After this, the Air Force should add in more heavy-lifting bombers.

F-35 Demo Team performs at Wings Over Houston Airshow
An F-35 performs aerial maneuvers during the Wings Over Houston Airshow in Houston, Texas on Oct. 18, 2019. (U.S. Air Force photo by Senior Airman Alexander Cook)

The National Defense Strategy demands the military as a whole be able to handle one major and one minor war simultaneously. The report, however, recommends that the Air Force have the capacity to cope with two major wars at the same time. This echoes with the view of some other analysts who point out that unlike the Army and the Navy, the Air Force has to fully straddle two major theatres: Northern Europe, and the Northern Pacific.

More Drones

The report also recommends investing more heavily in UAS (Unmanned Aerial Systems)—drones. “The Air Force should develop new concepts for using MQ-9 Reapers and other UAS now in the force to deter gray zone aggression, defend U.S. airbases, and support multi-domain command and control operations,” says the report.

In the medium term, the report recommends procuring new, dispensible UAS that could team up with regular crewed aircraft.

The U.S. military as a whole sees using numerous unmanned platforms—on the sea, under the sea, in the sky, and on the land—as a key to its future capacity to undo the threat of Chinese and Russian long-range missile and anti-aircraft systems.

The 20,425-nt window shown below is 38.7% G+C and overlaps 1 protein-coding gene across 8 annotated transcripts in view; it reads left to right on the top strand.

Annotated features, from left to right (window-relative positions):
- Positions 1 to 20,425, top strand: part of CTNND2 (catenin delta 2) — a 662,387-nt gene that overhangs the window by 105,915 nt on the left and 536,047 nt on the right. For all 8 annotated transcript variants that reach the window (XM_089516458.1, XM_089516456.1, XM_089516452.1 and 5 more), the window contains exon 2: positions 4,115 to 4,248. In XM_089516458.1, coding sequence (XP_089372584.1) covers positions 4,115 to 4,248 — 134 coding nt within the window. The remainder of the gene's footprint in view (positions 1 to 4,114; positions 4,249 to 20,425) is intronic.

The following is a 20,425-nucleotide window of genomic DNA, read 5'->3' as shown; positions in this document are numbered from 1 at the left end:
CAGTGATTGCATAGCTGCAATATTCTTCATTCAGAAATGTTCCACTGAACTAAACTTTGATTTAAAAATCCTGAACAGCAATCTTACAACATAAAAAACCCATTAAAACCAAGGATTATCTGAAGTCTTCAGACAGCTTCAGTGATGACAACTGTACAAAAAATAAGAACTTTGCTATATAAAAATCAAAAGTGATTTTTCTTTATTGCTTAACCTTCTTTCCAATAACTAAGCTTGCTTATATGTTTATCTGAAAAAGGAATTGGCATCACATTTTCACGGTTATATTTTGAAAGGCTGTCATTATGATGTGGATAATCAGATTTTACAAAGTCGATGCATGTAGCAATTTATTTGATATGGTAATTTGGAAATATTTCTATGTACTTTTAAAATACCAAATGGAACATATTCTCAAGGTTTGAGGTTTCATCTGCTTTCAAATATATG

The air force also needs to get geared up to handle working inside the reach of its adversaries’ military fists. To do this, it will need to increase its stealth aircraft, says the report.

“Blunting a great power adversary’s attacks and preventing it from achieving a fait accompli will require the Air Force to conduct operations from the outset of hostilities in contested and highly contested areas,” said the report.

To this end, the air force should ramp up the acquisition of stealth fighters such as the F-35A, and upgrading its bomber fleets.

In the longer term, the report recommends a new generation of surveillance drones and bombers which can operate within striking range.

Shoring up the forward airbases which are now under the shadow of adversaries’ missile reach is another critical priority.

This means it must develop new operating concepts, according to the report, along with investing in missile defenses and logistics infrastructure.

The report says that the air force budget suffered most in the post-Cold War cuts across the services. The budget rose during the War on Terror. But most of that extra cash went on supporting counterterrorism operations, “not new fighters, bombers, and other next-generation systems better suited for great power conflict.”

Simon Veazey
Freelance Reporter
Simon Veazey is a UK-based journalist who has reported for The Epoch Times since 2006 on various beats, from in-depth coverage of British and European politics to web-based writing on breaking news.